Acute Mountain Sickness (AMS) is the body's response to high altitudes. AMS occurs because your body isn't getting enough oxygen and you're breathing too much of the lower-oxygen air found at high elevations. The lower oxygen content of the air has many effects, including: dizziness, fatigue, shortness of breath, vomiting, stomach discomfort (nausea), insomnia, loss of appetite, headache. For most people, AMS is uncomfortable, but is typically not life-threatening. Acute Mountain Sickness (AMS) most often occurs when going from sea level to altitudes above 50000 and 8000 feet (2,400 meters), or higher.

High-Altitude Cerebral Edema (HACE)

High-altitude cerebral edema (HACE) is a life-threatening condition in which fluid leaks out of capillaries in the brain. HACE is one of the most serious altitude-related conditions and is caused by swelling of brain tissue from fluid leakage and can lead to coma and death.

Although the condition is rare and occurs in less than 1 percent of people who ascend too quickly, if HACE is left untreated, it can be fatal. Treatment for HACE involves immediate descent and medical care immediately. Your doctor may give you oxygen therapy, drugs to reduce swelling, and intravenous fluids. 

High-Altitude Pulmonary Edema (HAPE)

HAPE is the other life-threatening form of high-altitude illness that occurs when the lungs' small air sacs (alveoli) fill with fluid. This interferes with oxygen exchange, and is one of the most severe forms of high-altitude illness.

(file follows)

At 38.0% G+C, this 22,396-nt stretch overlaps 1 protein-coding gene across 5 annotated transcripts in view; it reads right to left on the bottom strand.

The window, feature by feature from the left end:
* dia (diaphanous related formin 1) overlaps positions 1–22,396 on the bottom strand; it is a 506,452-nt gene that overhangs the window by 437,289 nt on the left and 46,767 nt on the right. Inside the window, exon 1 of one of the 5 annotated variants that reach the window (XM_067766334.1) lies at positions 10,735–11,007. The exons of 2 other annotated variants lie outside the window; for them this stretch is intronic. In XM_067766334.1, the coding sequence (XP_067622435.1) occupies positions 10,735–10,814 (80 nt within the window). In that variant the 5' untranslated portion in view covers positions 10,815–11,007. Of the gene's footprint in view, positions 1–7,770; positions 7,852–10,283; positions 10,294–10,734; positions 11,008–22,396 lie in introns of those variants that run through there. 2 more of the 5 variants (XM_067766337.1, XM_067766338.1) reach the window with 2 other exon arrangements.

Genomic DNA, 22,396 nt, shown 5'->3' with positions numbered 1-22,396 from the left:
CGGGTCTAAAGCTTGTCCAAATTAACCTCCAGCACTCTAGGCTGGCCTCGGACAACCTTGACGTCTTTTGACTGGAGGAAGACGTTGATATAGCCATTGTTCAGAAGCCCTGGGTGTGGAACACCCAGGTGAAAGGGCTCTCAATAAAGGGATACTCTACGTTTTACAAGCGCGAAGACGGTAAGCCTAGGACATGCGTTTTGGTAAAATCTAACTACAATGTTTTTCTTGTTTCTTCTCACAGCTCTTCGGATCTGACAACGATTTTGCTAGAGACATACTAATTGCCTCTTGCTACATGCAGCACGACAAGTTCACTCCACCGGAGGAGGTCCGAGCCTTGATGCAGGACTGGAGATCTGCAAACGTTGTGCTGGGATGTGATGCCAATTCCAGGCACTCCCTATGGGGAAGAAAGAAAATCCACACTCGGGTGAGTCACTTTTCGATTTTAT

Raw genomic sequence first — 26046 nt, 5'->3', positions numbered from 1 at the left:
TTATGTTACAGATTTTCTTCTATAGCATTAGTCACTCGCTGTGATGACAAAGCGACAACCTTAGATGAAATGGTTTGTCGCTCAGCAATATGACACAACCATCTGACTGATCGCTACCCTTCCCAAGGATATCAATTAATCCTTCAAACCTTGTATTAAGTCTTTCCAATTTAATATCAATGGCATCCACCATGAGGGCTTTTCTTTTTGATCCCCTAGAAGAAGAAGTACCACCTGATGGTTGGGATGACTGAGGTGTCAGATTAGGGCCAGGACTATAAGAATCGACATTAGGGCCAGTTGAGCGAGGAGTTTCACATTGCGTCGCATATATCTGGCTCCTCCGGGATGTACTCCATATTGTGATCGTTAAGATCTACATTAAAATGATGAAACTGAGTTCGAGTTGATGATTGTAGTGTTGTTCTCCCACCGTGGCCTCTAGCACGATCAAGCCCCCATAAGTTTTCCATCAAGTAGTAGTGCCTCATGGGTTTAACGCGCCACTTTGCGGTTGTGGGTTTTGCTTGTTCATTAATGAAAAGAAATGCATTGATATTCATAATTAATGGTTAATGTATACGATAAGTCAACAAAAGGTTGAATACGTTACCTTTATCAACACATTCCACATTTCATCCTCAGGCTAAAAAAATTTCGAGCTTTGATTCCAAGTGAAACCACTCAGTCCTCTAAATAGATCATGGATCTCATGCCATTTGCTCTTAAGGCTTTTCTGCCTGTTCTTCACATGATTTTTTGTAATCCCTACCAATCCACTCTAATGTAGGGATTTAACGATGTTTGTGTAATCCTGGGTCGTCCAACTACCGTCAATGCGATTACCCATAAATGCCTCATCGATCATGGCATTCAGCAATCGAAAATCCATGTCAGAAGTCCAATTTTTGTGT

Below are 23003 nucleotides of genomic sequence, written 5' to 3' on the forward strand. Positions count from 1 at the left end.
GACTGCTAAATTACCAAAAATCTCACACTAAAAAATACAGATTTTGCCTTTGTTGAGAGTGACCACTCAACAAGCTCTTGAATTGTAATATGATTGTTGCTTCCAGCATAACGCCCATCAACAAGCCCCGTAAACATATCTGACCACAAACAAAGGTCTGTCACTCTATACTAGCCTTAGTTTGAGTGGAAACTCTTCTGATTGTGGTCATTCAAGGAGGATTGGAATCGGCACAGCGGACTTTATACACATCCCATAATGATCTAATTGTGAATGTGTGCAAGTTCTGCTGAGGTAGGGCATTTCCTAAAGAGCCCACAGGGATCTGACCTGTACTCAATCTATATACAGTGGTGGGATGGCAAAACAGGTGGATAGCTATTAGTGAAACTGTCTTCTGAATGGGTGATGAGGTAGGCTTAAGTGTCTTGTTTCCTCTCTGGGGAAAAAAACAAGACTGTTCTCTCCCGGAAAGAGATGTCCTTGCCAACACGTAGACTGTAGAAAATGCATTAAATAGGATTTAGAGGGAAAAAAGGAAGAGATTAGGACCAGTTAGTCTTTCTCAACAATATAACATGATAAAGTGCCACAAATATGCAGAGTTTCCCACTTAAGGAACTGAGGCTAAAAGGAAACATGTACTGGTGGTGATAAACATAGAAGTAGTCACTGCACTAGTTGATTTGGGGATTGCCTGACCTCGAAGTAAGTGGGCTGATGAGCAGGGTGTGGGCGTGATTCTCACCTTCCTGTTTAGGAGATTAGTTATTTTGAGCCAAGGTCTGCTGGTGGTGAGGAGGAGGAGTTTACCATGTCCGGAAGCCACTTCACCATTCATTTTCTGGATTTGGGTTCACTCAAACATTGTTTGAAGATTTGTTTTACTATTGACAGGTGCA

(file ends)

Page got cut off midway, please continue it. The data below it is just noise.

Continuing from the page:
High-altitude pulmonary edema (HAPE) HAPE is much more dangerous than AMS. HAPE may also cause coughing and a sensation of tightness in the chest. The cough from HAPE often sounds like "whistling pectoris" due to the extra pressure in the lungs from fluid buildup. It can be fatal if not treated immediately. 

avoiding altitude sickness at mountains and vacation destinations
Mountains and Destinations With Risk of Altitude Sickness

Whether Mt Everest at 29,000 feet or Aspen at exactly 8,000 feet, altitude sickness is a real thing in a large range of elevations. Both people on vacation destinations, ski trips, or those on an extreme high altitude climbs can be effected. A few of the countries and states to prepare for altitude sickness are: Argentina, China, India, Pakistan, Kenya, Pakistan, Tajikistan, Afghanistan, Kyrgyzstan, Tibet, Nepal, Tanzania, Peru, Italy, Switzerland, Canada, Chile, Ecuador, Ethiopia, Alaska, Colorado, California, Washington, New Mexico, Oregon

These are just a few of the top destinations for vacationing or climbing with high altitudes:

  • Vail, Colorado (8150 feet)
  • Breckenridge, Colorado (9600 feet)
  • Aspen, Colorado (8000 feet)
  • Keystone, Colorado (10804 feet)
  • Winter Park, Colorado (9121 feet)
  • Mount Whitney, California (14505 feet)
  • Swiss Alps, Switzerland (13000+ feet)
  • La Paz, Bolivia (11,942 feet)
  • Machu Picchu, Peru (7,972 feet)
  • Mount Kilimanjaro, Tanzania (19341 feet)
  • Grand Teton, Wyoming (13775 feet)
  • Tilcara, Argentina (8,087 feet)
  • Shangri-La , China (10,367 feet)
  • Santa Fé, New Mexico (7,199 feet)
  • Annapurna Base Camp, Nepal (13,550 feet)
  • Mount Kenya, Africa (17,057 feet)
  • The Dolomites, Italy (10,968 feet)
  • Mount Rainier, Washington (14,417 feet)
  • Pikes Peak, Colorado (14,115 feet)

Diagnosis and Treatment of Altitude Sickness